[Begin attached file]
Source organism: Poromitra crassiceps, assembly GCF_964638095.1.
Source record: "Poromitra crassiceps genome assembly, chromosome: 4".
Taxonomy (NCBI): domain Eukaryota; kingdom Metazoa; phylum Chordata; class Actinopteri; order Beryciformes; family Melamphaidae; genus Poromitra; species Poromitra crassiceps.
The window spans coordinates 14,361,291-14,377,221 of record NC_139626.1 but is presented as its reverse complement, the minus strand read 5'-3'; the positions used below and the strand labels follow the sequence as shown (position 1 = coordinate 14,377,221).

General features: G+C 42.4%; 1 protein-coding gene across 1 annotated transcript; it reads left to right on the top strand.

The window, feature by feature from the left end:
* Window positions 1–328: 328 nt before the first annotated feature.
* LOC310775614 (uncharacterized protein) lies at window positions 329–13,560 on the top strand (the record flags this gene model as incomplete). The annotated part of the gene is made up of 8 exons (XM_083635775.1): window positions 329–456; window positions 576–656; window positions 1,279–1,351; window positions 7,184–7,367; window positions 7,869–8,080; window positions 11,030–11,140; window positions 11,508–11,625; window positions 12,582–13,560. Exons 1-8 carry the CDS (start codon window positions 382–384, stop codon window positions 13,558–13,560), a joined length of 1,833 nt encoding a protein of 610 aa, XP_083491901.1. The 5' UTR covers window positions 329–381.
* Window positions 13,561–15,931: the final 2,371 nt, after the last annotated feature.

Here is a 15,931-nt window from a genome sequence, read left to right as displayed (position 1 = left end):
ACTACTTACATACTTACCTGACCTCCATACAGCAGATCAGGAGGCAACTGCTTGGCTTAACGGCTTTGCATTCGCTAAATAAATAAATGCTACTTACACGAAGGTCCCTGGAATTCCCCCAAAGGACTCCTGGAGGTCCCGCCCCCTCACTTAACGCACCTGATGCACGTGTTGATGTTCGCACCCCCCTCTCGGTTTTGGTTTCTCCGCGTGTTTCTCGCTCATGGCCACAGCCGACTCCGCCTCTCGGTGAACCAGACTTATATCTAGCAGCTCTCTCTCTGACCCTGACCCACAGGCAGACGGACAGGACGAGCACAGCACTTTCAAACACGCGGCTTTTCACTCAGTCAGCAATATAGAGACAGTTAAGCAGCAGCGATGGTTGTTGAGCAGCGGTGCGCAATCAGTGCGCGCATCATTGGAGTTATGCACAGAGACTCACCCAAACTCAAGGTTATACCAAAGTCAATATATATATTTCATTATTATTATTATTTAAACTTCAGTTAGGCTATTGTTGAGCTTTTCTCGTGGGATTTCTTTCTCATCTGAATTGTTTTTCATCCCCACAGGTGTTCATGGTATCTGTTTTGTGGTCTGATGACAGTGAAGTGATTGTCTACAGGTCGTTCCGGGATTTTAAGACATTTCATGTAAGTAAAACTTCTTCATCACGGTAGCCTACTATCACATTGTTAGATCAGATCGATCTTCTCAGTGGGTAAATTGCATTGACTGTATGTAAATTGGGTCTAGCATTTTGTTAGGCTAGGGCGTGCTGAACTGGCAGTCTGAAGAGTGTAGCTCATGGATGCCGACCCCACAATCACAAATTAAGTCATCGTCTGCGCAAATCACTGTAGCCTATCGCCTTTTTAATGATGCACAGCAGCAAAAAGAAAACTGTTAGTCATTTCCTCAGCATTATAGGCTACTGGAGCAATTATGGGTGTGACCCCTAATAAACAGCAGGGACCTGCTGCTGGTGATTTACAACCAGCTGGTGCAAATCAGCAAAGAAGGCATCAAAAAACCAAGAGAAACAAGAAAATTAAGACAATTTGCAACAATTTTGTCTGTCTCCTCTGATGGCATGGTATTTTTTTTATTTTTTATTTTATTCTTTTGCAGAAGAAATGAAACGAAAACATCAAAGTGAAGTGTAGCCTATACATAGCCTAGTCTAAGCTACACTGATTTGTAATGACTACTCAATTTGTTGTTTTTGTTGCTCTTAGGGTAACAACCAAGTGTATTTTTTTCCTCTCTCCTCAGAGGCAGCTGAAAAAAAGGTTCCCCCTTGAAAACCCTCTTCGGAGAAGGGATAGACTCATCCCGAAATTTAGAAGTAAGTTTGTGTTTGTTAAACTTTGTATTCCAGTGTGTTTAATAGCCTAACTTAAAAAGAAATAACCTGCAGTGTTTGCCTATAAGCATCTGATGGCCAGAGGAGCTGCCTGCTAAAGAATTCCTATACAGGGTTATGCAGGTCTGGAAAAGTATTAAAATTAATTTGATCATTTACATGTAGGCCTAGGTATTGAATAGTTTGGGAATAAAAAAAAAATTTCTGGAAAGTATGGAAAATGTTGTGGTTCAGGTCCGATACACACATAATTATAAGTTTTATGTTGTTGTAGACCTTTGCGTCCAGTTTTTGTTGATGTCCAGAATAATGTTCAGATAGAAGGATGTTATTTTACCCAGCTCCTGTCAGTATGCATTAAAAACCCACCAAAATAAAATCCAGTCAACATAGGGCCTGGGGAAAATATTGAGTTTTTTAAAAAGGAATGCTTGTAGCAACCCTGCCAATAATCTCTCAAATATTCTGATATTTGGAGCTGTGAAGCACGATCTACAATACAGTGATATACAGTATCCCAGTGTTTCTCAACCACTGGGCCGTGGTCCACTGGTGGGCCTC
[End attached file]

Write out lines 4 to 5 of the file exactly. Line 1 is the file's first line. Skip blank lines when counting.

The window spans coordinates 14,361,291-14,377,221 of record NC_139626.1 but is presented as its reverse complement, the minus strand read 5'-3'; the positions used below and the strand labels follow the sequence as shown (position 1 = coordinate 14,377,221).

General features: G+C 42.4%; 1 protein-coding gene across 1 annotated transcript; it reads left to right on the top strand.